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Artists safe at home from L.A.’s work tax

City Council bows to pressure from entertainment community

Writers, actors, musicians and graphic artists are home free — at least in Los Angeles.

Bowing to pressure from the entertainment community, the Los Angeles City Council voted unanimously Wednesday to repeal key provisions of the home business occupancy tax, which would have forced thousands of performers, artists and others to pay biz fees and taxes for working at home.

L.A. officials appear to have responded to charges that the permit and fee provisions were unduly intrusive and even unconstitutional. However, several other cities — including Beverly Hills, Burbank, Malibu and San Francisco — are considering similar ordinances.

The 1997 passage of L.A.’s Home Occupation Ordinance extended biz-license and tax requirements to writers and others working in their homes. The ordinance required anyone conducting business at home to get a $25 permit and pay either a minimum tax or a gross receipts tax. City officials still have the power to enter any place of business to determine whether it should be registered and taxed.

The ordinance, which went into effect on Sept. 5, 1997, potentially affected more than 160,000 people and was expected to generate between $4 million to $5 million a year for the city’s coffers.

Almost immediately, the ordinance caused an outcry and prompted a lawsuit from the Writers Guild of America West. The suit’s supporters included AFTRA, American Society of Journalists & Authors, Graphic Artists Guild, Motion Picture Editors Guild, National Academy of Songwriters, National Writers Union, Professional Musicians Local 47, Motion Picture Screen Cartoonists Guild and the Society of Composers & Lyricists.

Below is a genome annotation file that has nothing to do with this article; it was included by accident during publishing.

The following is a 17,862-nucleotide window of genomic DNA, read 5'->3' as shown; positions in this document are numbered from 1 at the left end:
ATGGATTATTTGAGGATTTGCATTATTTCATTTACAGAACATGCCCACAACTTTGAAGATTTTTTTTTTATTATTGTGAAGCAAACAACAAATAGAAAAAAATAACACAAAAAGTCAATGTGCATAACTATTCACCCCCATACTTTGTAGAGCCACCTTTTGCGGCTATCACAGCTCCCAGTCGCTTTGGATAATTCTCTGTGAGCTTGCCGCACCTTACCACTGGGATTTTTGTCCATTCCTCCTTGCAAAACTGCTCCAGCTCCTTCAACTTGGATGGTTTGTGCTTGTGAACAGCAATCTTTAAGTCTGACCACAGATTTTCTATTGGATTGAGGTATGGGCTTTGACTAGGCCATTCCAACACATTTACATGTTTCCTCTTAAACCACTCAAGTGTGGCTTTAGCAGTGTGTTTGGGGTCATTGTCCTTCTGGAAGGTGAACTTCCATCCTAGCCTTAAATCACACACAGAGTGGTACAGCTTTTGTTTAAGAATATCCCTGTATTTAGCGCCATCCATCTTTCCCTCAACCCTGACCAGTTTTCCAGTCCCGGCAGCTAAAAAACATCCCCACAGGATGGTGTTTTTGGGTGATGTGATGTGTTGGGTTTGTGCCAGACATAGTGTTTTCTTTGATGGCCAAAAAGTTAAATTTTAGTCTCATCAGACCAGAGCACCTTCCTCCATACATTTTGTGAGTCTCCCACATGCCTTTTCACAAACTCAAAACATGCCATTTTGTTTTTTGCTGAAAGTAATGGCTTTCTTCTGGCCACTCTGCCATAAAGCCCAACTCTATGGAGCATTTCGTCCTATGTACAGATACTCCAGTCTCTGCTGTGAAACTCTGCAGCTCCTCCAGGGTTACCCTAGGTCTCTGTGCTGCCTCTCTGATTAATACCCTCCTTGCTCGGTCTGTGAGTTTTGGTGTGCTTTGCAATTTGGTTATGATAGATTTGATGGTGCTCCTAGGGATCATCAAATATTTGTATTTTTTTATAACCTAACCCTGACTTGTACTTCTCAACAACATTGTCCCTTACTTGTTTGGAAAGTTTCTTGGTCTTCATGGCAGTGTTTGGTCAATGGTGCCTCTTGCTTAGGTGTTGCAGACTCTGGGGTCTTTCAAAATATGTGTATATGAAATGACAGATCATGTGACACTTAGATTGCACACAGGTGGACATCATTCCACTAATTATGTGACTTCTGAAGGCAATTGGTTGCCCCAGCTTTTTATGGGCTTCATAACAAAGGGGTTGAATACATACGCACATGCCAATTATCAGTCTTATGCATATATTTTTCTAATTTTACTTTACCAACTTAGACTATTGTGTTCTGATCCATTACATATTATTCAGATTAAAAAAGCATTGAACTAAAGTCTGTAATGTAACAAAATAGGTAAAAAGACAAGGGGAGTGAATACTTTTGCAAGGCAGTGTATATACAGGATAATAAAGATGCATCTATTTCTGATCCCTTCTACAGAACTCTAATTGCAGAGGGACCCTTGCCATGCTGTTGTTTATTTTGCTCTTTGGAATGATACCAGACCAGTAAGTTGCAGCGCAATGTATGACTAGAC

Free speech

“The repeal of this permit is a victory for the First Amendment rights of anyone who writes in the privacy of their home,” WGA West president Daniel Petrie Jr. said after the 13-0 vote. “The guild applauds the council for recognizing that the permit was an unnecessary and potentially chilling regulation of free speech.”

Repeal of the permit and its $25 fee renders moot one-third of the WGAW’s lawsuit against the city. The guild still objects to what it calls the “threat of invasive enforcement procedures” and the requirement that writers and others obtain a license to work.

The measure also prompted a proposal for a state law to protect writers and others from onerous city taxes. Assembly Bill 2065 would prohibit any California city from requiring writers, musicians, directors and other creative artists to register for home occupation or work permits, business licenses, or to pay business taxes.

But the outlook is daunting. The city of San Francisco wants to register all creative artists; in Malibu, city staffers are discussing with members of the Business Roundtable a proposal that would require business licenses of anyone working at home.

In addition, Burbank is considering a home-occupation ordinance that would forbid a home-based worker from having a part-time employee.

BevHills cops

The city of Beverly Hills’ proposed home occupation ordinance would give landlords the right to deny anyone the right to work in their home; as a result, a writer, painter or composer residing in a rental apartment or house could be prohibited from working in Beverly Hills.

Repeal of the L.A. measure was greeted with favor at the Screen Actors Guild, which opposed it not so much on First Amendment grounds but because it could have roped under its provisions an actor doing something as innocuous as receiving scripts or meeting at home with agents or publicists.

“We’re delighted that the city has taken this position,” said Catherine York, SAG’s director of government relations. “We thought (the ordinance) was an unfair standard for performers and other creative artists.”

City Council member Laura Chick, chief proponent of the repeal, and fellow council members Ruth Galanter and Mike Feuer could not be reached for comment after the vote.

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